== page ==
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Column Beurskens: Pilgrims

Once I had a patient who had breast cancer from her fortieth year on. Already after the first operations spreading of the disease occurred. Those were the signs she wouldn’t get old. She saw that herself and she stood for the decision whether to take chemotherapy or not. A friend had invited her to accompany her to Lourdes, the famous site of pilgrimage for Our Lady in the south of France. And she asked me whether I thought I wouldn’t be odd for her to go. She never did such a thing before and her relation with the church wasn’t that strong.

An older immigrant worker came into my office and told me that he would go on pilgrimage to Mecca. Once is his lifetime a Muslim tries to make the Hadj, the pilgrimage to Mecca. This man had worked for years in Tegelen’s heavy industry. Of his wages he had send every guilder to his family in Morocco, while he himself lived in one of the decrepit boardinghouses, which were strewn over town in those days. He lived in rooms with some other people together and they slept in shaky iron beds. When I talked to him about the injections he would need I noticed something in him which I realized was not adequately described with only joy about the journey. The sites of pilgrimage, even in the West, flourish as never before. Churches are being closed and torn down, but never a site of pilgrimage. A pilgrimage lacks all rationality. One can never say it is >rational= to undertake one. It offers no visible escape in a situation with seemingly no escape. If you ask what happens there it vanishes already and the question what do I get out of it is apart from being irreverent also fatal. We have no language for the order of reality which exists on a site of pilgrimage. If we walk through Lourdes with unbelieving eyes we only see luminous rosaries and statues of the Madonna filled with water and a cork in her head. And in Benares only fat holy cows and a lot of poor people.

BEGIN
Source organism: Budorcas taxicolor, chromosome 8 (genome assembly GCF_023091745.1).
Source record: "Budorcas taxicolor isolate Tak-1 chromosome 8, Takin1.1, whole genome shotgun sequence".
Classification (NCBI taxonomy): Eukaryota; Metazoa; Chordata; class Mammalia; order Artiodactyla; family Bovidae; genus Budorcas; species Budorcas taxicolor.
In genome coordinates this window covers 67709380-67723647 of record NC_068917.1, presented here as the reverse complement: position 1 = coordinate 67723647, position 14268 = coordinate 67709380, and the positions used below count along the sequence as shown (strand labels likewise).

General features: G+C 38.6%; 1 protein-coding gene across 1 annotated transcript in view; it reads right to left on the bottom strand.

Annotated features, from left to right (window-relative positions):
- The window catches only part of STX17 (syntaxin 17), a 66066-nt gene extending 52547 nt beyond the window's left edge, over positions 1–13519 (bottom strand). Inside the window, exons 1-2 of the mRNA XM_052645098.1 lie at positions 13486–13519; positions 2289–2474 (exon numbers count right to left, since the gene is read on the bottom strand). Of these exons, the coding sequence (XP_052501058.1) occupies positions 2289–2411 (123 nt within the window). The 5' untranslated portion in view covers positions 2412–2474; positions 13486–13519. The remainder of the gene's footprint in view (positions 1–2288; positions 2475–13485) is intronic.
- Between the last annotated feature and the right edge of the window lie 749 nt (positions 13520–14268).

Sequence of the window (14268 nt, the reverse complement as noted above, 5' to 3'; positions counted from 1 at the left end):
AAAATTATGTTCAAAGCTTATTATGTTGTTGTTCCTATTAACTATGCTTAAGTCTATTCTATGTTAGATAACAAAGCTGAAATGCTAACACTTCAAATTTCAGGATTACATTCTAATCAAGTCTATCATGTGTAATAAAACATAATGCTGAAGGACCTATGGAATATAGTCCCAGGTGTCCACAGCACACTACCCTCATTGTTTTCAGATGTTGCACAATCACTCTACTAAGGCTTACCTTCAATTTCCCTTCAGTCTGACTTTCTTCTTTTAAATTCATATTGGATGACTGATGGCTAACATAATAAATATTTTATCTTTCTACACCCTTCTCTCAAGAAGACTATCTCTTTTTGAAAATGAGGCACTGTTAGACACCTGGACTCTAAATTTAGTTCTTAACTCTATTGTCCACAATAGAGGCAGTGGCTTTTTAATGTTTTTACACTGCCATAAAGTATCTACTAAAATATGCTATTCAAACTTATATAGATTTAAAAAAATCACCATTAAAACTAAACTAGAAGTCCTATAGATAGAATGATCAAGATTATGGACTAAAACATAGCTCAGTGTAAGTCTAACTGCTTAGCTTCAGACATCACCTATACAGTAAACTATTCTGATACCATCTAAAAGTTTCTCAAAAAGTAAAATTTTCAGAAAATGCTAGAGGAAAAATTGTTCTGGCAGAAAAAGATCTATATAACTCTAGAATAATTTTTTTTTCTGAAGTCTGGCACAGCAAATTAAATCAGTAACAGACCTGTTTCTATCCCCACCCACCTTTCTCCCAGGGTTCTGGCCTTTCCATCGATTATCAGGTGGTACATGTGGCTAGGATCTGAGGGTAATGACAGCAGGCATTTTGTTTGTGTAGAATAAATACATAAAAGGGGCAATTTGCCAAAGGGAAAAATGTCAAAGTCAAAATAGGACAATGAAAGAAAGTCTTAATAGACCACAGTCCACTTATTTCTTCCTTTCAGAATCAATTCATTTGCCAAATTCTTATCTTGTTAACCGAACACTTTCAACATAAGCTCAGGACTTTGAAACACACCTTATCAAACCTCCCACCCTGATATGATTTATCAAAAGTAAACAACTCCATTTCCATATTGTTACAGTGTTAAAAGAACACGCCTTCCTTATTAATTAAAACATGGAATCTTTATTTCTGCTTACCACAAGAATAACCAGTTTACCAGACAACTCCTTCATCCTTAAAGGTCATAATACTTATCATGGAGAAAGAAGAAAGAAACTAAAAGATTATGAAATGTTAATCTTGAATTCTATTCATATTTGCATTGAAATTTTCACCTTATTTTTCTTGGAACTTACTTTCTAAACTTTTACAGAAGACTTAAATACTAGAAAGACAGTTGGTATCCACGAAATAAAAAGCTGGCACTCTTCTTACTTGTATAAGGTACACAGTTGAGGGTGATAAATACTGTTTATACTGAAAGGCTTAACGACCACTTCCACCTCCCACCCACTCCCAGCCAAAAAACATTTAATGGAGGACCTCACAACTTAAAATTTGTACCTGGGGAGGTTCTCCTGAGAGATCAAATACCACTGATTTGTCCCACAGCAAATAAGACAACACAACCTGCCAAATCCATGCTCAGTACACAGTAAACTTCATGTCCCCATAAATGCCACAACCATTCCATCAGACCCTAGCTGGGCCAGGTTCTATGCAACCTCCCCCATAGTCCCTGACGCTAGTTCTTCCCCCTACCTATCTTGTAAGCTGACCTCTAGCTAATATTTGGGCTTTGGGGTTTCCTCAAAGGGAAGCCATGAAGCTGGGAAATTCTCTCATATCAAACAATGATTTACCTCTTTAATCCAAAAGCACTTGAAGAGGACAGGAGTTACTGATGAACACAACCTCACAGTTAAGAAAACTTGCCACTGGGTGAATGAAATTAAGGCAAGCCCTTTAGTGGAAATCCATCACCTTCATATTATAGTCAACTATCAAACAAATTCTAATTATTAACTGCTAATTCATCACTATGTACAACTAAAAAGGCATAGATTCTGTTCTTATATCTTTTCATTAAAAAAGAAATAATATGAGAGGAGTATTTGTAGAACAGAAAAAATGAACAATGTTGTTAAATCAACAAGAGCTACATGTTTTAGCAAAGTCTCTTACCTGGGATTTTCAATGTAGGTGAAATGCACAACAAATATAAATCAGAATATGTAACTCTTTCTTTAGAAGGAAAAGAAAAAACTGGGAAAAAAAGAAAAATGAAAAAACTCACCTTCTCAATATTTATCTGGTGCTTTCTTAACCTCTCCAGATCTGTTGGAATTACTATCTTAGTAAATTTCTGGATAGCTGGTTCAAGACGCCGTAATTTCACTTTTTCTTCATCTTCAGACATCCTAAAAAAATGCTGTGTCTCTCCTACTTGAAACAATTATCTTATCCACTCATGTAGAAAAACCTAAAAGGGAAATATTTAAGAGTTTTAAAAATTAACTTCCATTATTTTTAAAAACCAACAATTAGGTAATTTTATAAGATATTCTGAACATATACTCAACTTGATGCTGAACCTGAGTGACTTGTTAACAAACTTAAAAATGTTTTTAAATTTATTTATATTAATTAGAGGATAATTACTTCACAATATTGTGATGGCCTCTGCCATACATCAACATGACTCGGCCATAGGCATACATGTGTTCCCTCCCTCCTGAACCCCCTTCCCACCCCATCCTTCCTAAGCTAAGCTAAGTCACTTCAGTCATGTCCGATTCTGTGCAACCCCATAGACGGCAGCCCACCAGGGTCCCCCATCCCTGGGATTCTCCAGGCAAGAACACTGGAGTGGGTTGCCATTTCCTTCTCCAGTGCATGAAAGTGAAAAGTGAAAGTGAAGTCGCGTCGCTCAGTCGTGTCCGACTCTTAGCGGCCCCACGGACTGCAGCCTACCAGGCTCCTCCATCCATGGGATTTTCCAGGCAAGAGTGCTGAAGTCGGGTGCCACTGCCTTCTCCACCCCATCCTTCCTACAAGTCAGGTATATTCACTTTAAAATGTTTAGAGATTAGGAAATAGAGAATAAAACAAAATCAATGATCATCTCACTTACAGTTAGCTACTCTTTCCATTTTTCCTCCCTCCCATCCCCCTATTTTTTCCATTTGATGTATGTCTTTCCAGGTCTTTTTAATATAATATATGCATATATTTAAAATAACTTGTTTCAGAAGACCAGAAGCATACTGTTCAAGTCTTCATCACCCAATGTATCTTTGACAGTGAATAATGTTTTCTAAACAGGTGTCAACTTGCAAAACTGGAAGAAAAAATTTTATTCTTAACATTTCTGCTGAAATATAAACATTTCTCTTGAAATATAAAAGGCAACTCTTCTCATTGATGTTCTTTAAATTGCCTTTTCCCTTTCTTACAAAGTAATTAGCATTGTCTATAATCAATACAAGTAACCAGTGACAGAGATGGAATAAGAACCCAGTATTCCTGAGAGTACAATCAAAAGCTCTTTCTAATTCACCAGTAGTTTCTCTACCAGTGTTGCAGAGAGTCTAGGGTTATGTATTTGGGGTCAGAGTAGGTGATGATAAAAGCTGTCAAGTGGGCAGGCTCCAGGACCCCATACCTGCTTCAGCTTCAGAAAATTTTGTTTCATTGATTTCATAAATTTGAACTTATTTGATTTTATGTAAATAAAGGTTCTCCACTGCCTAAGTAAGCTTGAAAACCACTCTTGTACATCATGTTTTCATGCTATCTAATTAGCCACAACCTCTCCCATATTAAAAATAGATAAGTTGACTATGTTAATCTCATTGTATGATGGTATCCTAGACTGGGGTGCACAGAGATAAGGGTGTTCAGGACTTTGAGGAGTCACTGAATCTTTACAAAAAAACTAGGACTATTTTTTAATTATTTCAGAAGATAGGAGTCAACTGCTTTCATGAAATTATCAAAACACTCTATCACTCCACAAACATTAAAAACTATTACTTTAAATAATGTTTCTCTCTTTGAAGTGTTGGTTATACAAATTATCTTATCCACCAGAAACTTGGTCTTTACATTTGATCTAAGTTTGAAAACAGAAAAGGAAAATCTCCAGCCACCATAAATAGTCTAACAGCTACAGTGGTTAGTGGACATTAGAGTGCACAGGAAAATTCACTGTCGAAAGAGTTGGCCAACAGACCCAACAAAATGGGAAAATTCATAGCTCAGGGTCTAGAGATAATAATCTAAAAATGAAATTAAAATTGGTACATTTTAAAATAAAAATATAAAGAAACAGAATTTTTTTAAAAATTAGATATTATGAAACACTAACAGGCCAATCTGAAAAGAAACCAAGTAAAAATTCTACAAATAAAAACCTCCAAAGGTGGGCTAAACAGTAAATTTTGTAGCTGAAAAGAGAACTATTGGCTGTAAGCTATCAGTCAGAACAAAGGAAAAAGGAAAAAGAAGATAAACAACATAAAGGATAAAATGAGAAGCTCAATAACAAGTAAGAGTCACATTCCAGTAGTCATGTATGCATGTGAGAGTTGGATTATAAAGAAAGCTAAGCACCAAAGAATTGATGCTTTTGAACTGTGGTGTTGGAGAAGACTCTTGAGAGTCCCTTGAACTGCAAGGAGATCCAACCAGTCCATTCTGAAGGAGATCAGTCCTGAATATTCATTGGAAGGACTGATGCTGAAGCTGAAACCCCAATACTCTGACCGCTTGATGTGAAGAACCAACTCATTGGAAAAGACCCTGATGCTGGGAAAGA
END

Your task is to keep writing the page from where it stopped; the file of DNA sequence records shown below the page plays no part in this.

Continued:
Still those are places where God touches the earth and where a human being can be nearer to Him. This doesn’t mean anything except when you have already experienced what is being said and in that case it needn’t to have been said. The American try it you’ll like it might be about as close as one can get in words. The patient with breast cancer has gone through her chemotherapy courageously until she finally succumbed to her disease. The man who went to Mecca died there under unclear circumstances. Crushed to death in the crowd or a stroke maybe, as was being told. Still those two people were examples of intensely lived, meaningful and pilgrimages. About pilgrimages it can be said with Albert Schweitzer … only those who answer His call, follow Me, will meet Him and they will experience, as an unspeakable mystery, who He is.